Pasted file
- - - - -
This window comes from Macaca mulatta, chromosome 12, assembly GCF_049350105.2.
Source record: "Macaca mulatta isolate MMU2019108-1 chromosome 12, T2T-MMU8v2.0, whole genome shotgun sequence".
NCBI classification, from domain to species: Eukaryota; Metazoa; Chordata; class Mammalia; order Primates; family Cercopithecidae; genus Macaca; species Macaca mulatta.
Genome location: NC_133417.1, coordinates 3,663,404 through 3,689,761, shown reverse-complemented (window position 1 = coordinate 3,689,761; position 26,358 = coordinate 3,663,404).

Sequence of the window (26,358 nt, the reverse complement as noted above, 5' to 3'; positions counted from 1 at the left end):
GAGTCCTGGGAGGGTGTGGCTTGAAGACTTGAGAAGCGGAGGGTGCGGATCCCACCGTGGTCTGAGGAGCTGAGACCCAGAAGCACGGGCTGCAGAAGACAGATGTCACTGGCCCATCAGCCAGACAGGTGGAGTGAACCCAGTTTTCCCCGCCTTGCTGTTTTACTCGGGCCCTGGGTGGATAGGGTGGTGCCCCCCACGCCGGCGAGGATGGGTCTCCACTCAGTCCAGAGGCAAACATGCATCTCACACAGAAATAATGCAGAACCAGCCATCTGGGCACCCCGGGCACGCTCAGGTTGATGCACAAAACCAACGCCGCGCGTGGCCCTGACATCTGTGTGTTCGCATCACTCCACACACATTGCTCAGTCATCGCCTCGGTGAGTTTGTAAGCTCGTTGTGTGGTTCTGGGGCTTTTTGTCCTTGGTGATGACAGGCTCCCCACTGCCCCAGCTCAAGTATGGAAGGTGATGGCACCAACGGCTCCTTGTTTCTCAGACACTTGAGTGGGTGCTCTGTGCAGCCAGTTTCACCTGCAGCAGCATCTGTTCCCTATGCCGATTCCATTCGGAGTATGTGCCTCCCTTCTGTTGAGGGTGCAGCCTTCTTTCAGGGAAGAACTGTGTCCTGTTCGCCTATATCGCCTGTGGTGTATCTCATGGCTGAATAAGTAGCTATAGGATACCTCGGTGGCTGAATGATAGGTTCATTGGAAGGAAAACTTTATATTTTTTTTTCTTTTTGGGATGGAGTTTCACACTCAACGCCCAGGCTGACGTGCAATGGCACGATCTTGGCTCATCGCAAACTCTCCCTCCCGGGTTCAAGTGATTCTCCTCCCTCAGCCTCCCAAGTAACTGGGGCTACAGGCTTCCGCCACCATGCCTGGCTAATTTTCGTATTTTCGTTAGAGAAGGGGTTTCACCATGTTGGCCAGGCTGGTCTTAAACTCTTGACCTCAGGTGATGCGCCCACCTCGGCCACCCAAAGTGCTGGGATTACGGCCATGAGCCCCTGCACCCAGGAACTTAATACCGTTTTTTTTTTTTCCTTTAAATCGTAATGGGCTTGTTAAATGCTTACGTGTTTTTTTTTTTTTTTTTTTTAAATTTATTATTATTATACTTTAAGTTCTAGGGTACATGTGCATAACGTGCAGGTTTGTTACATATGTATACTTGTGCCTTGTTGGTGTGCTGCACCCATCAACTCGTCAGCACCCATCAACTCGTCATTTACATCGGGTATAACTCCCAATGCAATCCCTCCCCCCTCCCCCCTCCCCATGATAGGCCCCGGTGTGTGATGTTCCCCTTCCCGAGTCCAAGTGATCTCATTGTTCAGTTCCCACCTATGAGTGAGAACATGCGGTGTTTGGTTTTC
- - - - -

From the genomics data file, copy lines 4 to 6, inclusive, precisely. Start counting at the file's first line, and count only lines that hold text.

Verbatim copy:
Genome location: NC_133417.1, coordinates 3,663,404 through 3,689,761, shown reverse-complemented (window position 1 = coordinate 3,689,761; position 26,358 = coordinate 3,663,404).

Sequence of the window (26,358 nt, the reverse complement as noted above, 5' to 3'; positions counted from 1 at the left end):
GAGTCCTGGGAGGGTGTGGCTTGAAGACTTGAGAAGCGGAGGGTGCGGATCCCACCGTGGTCTGAGGAGCTGAGACCCAGAAGCACGGGCTGCAGAAGACAGATGTCACTGGCCCATCAGCCAGACAGGTGGAGTGAACCCAGTTTTCCCCGCCTTGCTGTTTTACTCGGGCCCTGGGTGGATAGGGTGGTGCCCCCCACGCCGGCGAGGATGGGTCTCCACTCAGTCCAGAGGCAAACATGCATCTCACACAGAAATAATGCAGAACCAGCCATCTGGGCACCCCGGGCACGCTCAGGTTGATGCACAAAACCAACGCCGCGCGTGGCCCTGACATCTGTGTGTTCGCATCACTCCACACACATTGCTCAGTCATCGCCTCGGTGAGTTTGTAAGCTCGTTGTGTGGTTCTGGGGCTTTTTGTCCTTGGTGATGACAGGCTCCCCACTGCCCCAGCTCAAGTATGGAAGGTGATGGCACCAACGGCTCCTTGTTTCTCAGACACTTGAGTGGGTGCTCTGTGCAGCCAGTTTCACCTGCAGCAGCATCTGTTCCCTATGCCGATTCCATTCGGAGTATGTGCCTCCCTTCTGTTGAGGGTGCAGCCTTCTTTCAGGGAAGAACTGTGTCCTGTTCGCCTATATCGCCTGTGGTGTATCTCATGGCTGAATAAGTAGCTATAGGATACCTCGGTGGCTGAATGATAGGTTCATTGGAAGGAAAACTTTATATTTTTTTTTCTTTTTGGGATGGAGTTTCACACTCAACGCCCAGGCTGACGTGCAATGGCACGATCTTGGCTCATCGCAAACTCTCCCTCCCGGGTTCAAGTGATTCTCCTCCCTCAGCCTCCCAAGTAACTGGGGCTACAGGCTTCCGCCACCATGCCTGGCTAATTTTCGTATTTTCGTTAGAGAAGGGGTTTCACCATGTTGGCCAGGCTGGTCTTAAACTCTTGACCTCAGGTGATGCGCCCACCTCGGCCACCCAAAGTGCTGGGATTACGGCCATGAGCCCCTGCACCCAGGAACTTAATACCGTTTTTTTTTTTTCCTTTAAATCGTAATGGGCTTGTTAAATGCTTACGTGTTTTTTTTTTTTTTTTTTTTAAATTTATTATTATTATACTTTAAGTTCTAGGGTACATGTGCATAACGTGCAGGTTTGTTACATATGTATACTTGTGCCTTGTTGGTGTGCTGCACCCATCAACTCGTCAGCACCCATCAACTCGTCATTTACATCGGGTATAACTCCCAATGCAATCCCTCCCCCCTCCCCCCTCCCCATGATAGGCCCCGGTGTGTGATGTTCCCCTTCCCGAGTCCAAGTGATCTCATTGTTCAGTTCCCACCTATGAGTGAGAACATGCGGTGTTTGGTTTTC